Megila reading This year we were privileged to host SEVEN MEGILA READINGS. In addition to the two readings in the evening, we had two minyanim on Purim morning for the first time. There were two readings in the afternoon as well. We were honored to host the Torah Academy Megila Reading for children and families. Special thanks to Rabbi Cohen, Rabbi Kaiser, and Rabbi Rabinowitz for reading the Megila to the community.

Mishloach Manos- Our local NCSY chapter led by its director Joey Hamaoui organized over 200 beautiful Moshloach Manos packages to be delivered around the community. Sixteen different volunteers delivered the mishloach manos on 18 different routes. This program was a fundraiser for our local youth group, and as we heard from Joey, this directly funds all the amazing outreach efforts that NCSY and JSU do locally. This coming year, our JSU will have regular programs in six prominent local public and private schools. All of the funding of these and other teen outreach such as sending kids to NCSY summer programs to Israel come for our Purim fundraiser. This year our campaign B’H raised $16,000! Yasher Koach to Joey Hamaoui and his entire team for a job well done!!


Matanaos L’evyonim- This year our community stepped up to assist those families in dire need of funds for the most necessities such as food, rent, and utilities. I collected over $2400 over Purim for this cause. It’s hard to describe the look in the eyes of the people that I distributed the funds. They were so appreciative of everyone's generosity and extending a warm had to them.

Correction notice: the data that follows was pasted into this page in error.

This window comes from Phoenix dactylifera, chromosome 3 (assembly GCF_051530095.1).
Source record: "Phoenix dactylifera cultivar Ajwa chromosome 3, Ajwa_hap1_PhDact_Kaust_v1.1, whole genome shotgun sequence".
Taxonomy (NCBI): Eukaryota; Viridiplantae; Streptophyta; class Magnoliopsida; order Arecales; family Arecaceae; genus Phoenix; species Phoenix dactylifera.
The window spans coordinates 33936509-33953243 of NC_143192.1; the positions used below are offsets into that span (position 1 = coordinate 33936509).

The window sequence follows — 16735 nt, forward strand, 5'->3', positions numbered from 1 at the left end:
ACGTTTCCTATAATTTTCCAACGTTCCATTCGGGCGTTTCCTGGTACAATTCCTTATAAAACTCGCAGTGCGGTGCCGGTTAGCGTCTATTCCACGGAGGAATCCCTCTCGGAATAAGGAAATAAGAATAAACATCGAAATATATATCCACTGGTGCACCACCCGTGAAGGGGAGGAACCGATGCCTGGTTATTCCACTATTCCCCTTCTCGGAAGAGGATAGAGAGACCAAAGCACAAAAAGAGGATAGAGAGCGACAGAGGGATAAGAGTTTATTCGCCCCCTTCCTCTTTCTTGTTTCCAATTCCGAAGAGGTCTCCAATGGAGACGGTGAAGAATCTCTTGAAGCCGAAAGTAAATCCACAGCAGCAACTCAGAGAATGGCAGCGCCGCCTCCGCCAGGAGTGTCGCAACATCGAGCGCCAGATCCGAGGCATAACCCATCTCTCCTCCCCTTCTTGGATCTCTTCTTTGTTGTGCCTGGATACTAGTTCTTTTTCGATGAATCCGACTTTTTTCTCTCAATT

Purim Seuda- Over 200 people attended our annual Purim Seuda. The annual gathering was an event to remember as Beth Beyer, and her crew volunteered their time to cook a delicious meal for the community. Our amazing youth director, Gitty Cohen, organized an excellent set of activities for kids of all ages to enjoy. Rabbi Hauptman and Benjay Kempner kept going on the stage for hours, and everyone enjoyed their music. Special thanks to the hard work of the dedicated Etz Chaim Staff including Jesus, Terri and of course Rabbi Feigenbaum for all their dedication. As Purim fades into my memory bank, I can't help but think of something I learned from the wise Dr. Seuss, “Don't cry because it's over, smile because it happened.”


Friday, March 8, 2019

A Visit to the Citadel of Torah

It was with great excitement this week that I led our first ever Etz Chaim Synagogue trip to the largest yeshiva in the United States. We made the pilgrimage up to Lakewood, New Jersey to visit the famed Beth Midrash Govoha. While Lakewood may not be considered a large metropolitan area, in terms of Torah study and scholarship its the citadel that punches far above its weight. There are several thousand students that occupy the Beis Midrash that span several locations and devote themselves to serious Torah study. Our group was privileged to study in Beis Midrash that had over seven hundred students. The sound of the Torah being analyzed in that room was electric, and the energy was palpable. The members of our group got to be partnered with faculty members of the yeshiva and began to pore over the Talmudic and Halachic texts for two days. We studied the laws of interest and its wide variety of modern-day applications in the workplace. As part of our two-day experience, we got to meet some of the leadership of the yeshiva including two of the Roshei Yeshiva who took time out of their busy schedules to meet us.